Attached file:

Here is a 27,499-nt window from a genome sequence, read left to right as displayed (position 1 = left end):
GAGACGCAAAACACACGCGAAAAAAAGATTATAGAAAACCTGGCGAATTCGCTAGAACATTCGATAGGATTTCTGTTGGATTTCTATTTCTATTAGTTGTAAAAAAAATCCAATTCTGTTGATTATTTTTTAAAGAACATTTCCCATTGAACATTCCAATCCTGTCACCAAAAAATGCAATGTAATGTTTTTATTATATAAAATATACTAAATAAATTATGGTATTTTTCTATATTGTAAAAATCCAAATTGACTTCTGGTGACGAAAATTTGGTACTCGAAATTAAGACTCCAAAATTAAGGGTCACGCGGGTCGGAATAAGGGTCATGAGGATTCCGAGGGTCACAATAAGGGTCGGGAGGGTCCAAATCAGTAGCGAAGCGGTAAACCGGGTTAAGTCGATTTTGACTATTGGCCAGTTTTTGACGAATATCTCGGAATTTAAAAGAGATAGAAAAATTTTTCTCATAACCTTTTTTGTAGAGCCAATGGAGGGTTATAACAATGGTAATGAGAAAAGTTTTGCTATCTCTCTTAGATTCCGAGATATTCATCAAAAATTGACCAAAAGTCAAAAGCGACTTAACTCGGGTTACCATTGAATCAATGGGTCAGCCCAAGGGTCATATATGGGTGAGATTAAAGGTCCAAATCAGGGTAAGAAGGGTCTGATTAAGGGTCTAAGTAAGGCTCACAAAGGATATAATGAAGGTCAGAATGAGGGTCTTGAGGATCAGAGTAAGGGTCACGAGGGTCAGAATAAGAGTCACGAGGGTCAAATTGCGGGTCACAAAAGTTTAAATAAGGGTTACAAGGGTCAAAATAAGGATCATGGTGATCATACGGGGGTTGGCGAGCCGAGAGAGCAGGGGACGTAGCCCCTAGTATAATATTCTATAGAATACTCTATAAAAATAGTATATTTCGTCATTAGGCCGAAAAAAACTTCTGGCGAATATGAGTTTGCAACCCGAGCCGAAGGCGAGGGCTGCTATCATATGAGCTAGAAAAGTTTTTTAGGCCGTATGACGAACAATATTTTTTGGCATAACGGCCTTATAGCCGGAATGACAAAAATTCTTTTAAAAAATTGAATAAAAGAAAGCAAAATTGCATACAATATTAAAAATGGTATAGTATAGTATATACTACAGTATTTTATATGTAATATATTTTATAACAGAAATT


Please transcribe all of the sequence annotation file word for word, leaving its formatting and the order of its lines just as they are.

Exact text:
Here is a 27,499-nt window from a genome sequence, read left to right as displayed (position 1 = left end):
GAGACGCAAAACACACGCGAAAAAAAGATTATAGAAAACCTGGCGAATTCGCTAGAACATTCGATAGGATTTCTGTTGGATTTCTATTTCTATTAGTTGTAAAAAAAATCCAATTCTGTTGATTATTTTTTAAAGAACATTTCCCATTGAACATTCCAATCCTGTCACCAAAAAATGCAATGTAATGTTTTTATTATATAAAATATACTAAATAAATTATGGTATTTTTCTATATTGTAAAAATCCAAATTGACTTCTGGTGACGAAAATTTGGTACTCGAAATTAAGACTCCAAAATTAAGGGTCACGCGGGTCGGAATAAGGGTCATGAGGATTCCGAGGGTCACAATAAGGGTCGGGAGGGTCCAAATCAGTAGCGAAGCGGTAAACCGGGTTAAGTCGATTTTGACTATTGGCCAGTTTTTGACGAATATCTCGGAATTTAAAAGAGATAGAAAAATTTTTCTCATAACCTTTTTTGTAGAGCCAATGGAGGGTTATAACAATGGTAATGAGAAAAGTTTTGCTATCTCTCTTAGATTCCGAGATATTCATCAAAAATTGACCAAAAGTCAAAAGCGACTTAACTCGGGTTACCATTGAATCAATGGGTCAGCCCAAGGGTCATATATGGGTGAGATTAAAGGTCCAAATCAGGGTAAGAAGGGTCTGATTAAGGGTCTAAGTAAGGCTCACAAAGGATATAATGAAGGTCAGAATGAGGGTCTTGAGGATCAGAGTAAGGGTCACGAGGGTCAGAATAAGAGTCACGAGGGTCAAATTGCGGGTCACAAAAGTTTAAATAAGGGTTACAAGGGTCAAAATAAGGATCATGGTGATCATACGGGGGTTGGCGAGCCGAGAGAGCAGGGGACGTAGCCCCTAGTATAATATTCTATAGAATACTCTATAAAAATAGTATATTTCGTCATTAGGCCGAAAAAAACTTCTGGCGAATATGAGTTTGCAACCCGAGCCGAAGGCGAGGGCTGCTATCATATGAGCTAGAAAAGTTTTTTAGGCCGTATGACGAACAATATTTTTTGGCATAACGGCCTTATAGCCGGAATGACAAAAATTCTTTTAAAAAATTGAATAAAAGAAAGCAAAATTGCATACAATATTAAAAATGGTATAGTATAGTATATACTACAGTATTTTATATGTAATATATTTTATAACAGAAATT